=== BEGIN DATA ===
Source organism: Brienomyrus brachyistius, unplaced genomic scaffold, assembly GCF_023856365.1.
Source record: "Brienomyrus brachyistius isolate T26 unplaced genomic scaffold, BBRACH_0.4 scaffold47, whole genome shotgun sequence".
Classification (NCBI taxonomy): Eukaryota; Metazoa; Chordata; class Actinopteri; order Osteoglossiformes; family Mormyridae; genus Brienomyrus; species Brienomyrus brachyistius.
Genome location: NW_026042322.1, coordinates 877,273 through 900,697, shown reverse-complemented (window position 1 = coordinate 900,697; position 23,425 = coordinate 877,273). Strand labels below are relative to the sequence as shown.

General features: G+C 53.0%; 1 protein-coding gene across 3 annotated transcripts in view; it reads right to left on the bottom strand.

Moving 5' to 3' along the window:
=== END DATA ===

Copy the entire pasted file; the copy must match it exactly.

Source organism: Brienomyrus brachyistius, unplaced genomic scaffold, assembly GCF_023856365.1.
Source record: "Brienomyrus brachyistius isolate T26 unplaced genomic scaffold, BBRACH_0.4 scaffold47, whole genome shotgun sequence".
Classification (NCBI taxonomy): Eukaryota; Metazoa; Chordata; class Actinopteri; order Osteoglossiformes; family Mormyridae; genus Brienomyrus; species Brienomyrus brachyistius.
Genome location: NW_026042322.1, coordinates 877,273 through 900,697, shown reverse-complemented (window position 1 = coordinate 900,697; position 23,425 = coordinate 877,273). Strand labels below are relative to the sequence as shown.

General features: G+C 53.0%; 1 protein-coding gene across 3 annotated transcripts in view; it reads right to left on the bottom strand.

Moving 5' to 3' along the window: